News Column

"Capacitive Sensor Integrated onto Semiconductor Circuit" in Patent Application Approval Process

August 6, 2014



By a News Reporter-Staff News Editor at Electronics Newsweekly -- A patent application by the inventors Guillemet, Jean-Paul (Labarthe Sur Leze, FR); Drljaca, Predrag (Neuchatel, CH); Beeler, Daniel (Eschenbach, CH); Gallorini, Romuald (Plaisance du Touch, FR); Ducere, Vincent (Colomiers, FR), filed on January 10, 2014, was made available online on July 24, 2014, according to news reporting originating from Washington, D.C., by VerticalNews correspondents.

This patent application has not been assigned to a company or institution.

The following quote was obtained by the news editors from the background information supplied by the inventors: "Capacitive gas sensors are known in the art, a particular example being in the measurement of water vapor (relative humidity). There are a number of configurations associated with these sensors. One configuration uses interdigitated coplanar electrodes of opposite polarity covered by a gas sensitive material in which increasing gas concentration causes an increase in the dielectric constant of such material thereby increasing the dielectric coupling between planar electrodes and thereby increasing the effective capacitance between the electrodes. In the case of the interdigitated electrodes, both electrodes are underneath the top surface of the gas sensitive material, and the dielectric coupling between the planar electrodes occurs by field fringing effects.

"Another configuration employs parallel plate-like electrodes with a layer of gas sensitive material between them such that changing gas concentration changes the dielectric constant of the gas sensitive material and changes the capacitance of the parallel plate capacitor. A parallel plate configuration described in FR2750494 (U.S. Pat. No. 6,450,026) has a top electrode comprised of a highly porous conducting polymer that allows the diffusion of the selected gas through the electrode and into the gas sensitive material. This top electrode material is processed so that it is tightly bonded to the gas sensitive material and is chemically inert and environmentally robust. FR2750494 and U.S. Pat. No. 6,450,026 are incorporated by reference herein in their entirety.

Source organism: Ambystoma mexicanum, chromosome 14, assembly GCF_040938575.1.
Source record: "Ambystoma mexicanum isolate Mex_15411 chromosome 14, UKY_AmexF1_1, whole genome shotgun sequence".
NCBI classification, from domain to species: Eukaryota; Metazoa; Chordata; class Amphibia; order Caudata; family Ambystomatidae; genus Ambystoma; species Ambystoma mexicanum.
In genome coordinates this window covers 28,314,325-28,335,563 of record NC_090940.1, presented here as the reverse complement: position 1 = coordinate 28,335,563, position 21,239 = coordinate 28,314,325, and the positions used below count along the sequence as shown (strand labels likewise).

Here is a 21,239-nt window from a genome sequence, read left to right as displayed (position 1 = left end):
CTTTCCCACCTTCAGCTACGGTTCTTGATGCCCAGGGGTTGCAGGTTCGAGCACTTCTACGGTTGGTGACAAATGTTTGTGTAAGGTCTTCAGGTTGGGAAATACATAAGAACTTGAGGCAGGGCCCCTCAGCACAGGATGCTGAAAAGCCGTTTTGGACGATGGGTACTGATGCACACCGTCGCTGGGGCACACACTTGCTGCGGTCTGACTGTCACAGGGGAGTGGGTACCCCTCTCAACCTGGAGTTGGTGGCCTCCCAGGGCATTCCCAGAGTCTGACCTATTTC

"The capacitance of a capacitive gas sensor is a function of gas concentration, and the capacitance is measured by associated electronics capable of exciting the sensor electrically. The cost of manufacture of the capacitive gas sensors is associated with the physical size of the sensor and the associated electronics, hence it is desirable to provide capacitive gas sensors as small as possible while still achieving desired accuracy and signal to noise ratio. As the size of gas sensitive capacitors is reduced, the gas sensitive capacitors become increasingly susceptible to signal degradation associated with stray capacitances, including parasitic capacitances found in interconnections and in the associated electronics. One way to reduce the effects of parasitic capacitances when using smaller capacitors is to locate the associated electronics as physically close to the sensor as possible.

"Along with reducing the size and therefore the cost of manufacture of the capacitive gas sensors, it is desirable to decrease the size and cost of the associated electronics. Reduced cost of manufacture of the associated electronics can be achieved through the use of application specific integrated circuits (ASICS) which provide all necessary functionality in a small low cost configuration.

"There are commercial devices available in which interdigitated coplanar capacitor electrodes are disposed on top of a section of an ASIC and a gas sensitive material layer is disposed on top of the coplanar sensor electrodes to form a gas sensor. This configuration for ASICs with interdigitated capacitor electrodes has a disadvantage in that if the interdigitated capacitor electrodes are directly over active circuitry in the ASIC, coupling and interference is likely. This results in a need for a larger silicon area to accommodate the sensor electrodes so they are not over active circuitry. Notably, the interdigitated electrodes cannot be shielded from the circuitry-induced stray coupling signals by the addition of a conductive layer intermediate the electrodes and underneath because such a conductive layer would significantly increase the baseline capacitive coupling between the interdigitated sensing electrodes. Since the signal generated by changing gas concentrations in the gas sensitive layer is measured as a changing percentage of capacitance, increasing the baseline capacitance will lower the sensitivity of the device. Another drawback to ASICs with interdigitated electrodes is the undesirable sensitivity of the inter electrode capacitance to foreign material on the top of the gas sensitive material layer. For example, water droplets or small metal particles on the surface of the gas sensitive material layer can significantly alter the dielectric coupling between the electrodes by distorting fringing electric fields generated by the electrodes.